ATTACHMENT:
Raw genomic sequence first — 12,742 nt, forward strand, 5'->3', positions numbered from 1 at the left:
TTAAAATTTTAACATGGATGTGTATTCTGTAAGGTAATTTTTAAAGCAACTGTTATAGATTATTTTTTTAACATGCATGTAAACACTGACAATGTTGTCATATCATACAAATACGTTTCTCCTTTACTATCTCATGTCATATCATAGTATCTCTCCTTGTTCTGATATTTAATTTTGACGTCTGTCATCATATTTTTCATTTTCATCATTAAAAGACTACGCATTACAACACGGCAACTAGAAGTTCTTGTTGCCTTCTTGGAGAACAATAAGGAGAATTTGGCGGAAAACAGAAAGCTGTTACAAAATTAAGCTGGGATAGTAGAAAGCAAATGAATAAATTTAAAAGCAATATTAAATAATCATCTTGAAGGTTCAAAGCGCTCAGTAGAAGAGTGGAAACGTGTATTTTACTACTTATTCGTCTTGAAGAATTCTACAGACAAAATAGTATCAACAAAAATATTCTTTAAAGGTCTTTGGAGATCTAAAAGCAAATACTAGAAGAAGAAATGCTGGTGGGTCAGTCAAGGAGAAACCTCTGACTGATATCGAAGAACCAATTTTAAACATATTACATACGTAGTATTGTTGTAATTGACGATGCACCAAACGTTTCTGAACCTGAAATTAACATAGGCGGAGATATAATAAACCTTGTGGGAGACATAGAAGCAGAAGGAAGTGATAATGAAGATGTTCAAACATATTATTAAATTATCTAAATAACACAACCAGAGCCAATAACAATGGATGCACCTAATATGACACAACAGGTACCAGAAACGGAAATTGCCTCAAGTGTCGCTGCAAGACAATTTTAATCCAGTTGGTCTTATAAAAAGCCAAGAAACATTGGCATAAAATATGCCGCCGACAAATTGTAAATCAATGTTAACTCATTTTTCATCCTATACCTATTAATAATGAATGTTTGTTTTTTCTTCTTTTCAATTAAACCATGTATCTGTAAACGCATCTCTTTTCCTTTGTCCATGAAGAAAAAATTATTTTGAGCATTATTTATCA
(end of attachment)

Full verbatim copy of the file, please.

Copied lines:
Raw genomic sequence first — 12,742 nt, forward strand, 5'->3', positions numbered from 1 at the left:
TTAAAATTTTAACATGGATGTGTATTCTGTAAGGTAATTTTTAAAGCAACTGTTATAGATTATTTTTTTAACATGCATGTAAACACTGACAATGTTGTCATATCATACAAATACGTTTCTCCTTTACTATCTCATGTCATATCATAGTATCTCTCCTTGTTCTGATATTTAATTTTGACGTCTGTCATCATATTTTTCATTTTCATCATTAAAAGACTACGCATTACAACACGGCAACTAGAAGTTCTTGTTGCCTTCTTGGAGAACAATAAGGAGAATTTGGCGGAAAACAGAAAGCTGTTACAAAATTAAGCTGGGATAGTAGAAAGCAAATGAATAAATTTAAAAGCAATATTAAATAATCATCTTGAAGGTTCAAAGCGCTCAGTAGAAGAGTGGAAACGTGTATTTTACTACTTATTCGTCTTGAAGAATTCTACAGACAAAATAGTATCAACAAAAATATTCTTTAAAGGTCTTTGGAGATCTAAAAGCAAATACTAGAAGAAGAAATGCTGGTGGGTCAGTCAAGGAGAAACCTCTGACTGATATCGAAGAACCAATTTTAAACATATTACATACGTAGTATTGTTGTAATTGACGATGCACCAAACGTTTCTGAACCTGAAATTAACATAGGCGGAGATATAATAAACCTTGTGGGAGACATAGAAGCAGAAGGAAGTGATAATGAAGATGTTCAAACATATTATTAAATTATCTAAATAACACAACCAGAGCCAATAACAATGGATGCACCTAATATGACACAACAGGTACCAGAAACGGAAATTGCCTCAAGTGTCGCTGCAAGACAATTTTAATCCAGTTGGTCTTATAAAAAGCCAAGAAACATTGGCATAAAATATGCCGCCGACAAATTGTAAATCAATGTTAACTCATTTTTCATCCTATACCTATTAATAATGAATGTTTGTTTTTTCTTCTTTTCAATTAAACCATGTATCTGTAAACGCATCTCTTTTCCTTTGTCCATGAAGAAAAAATTATTTTGAGCATTATTTATCA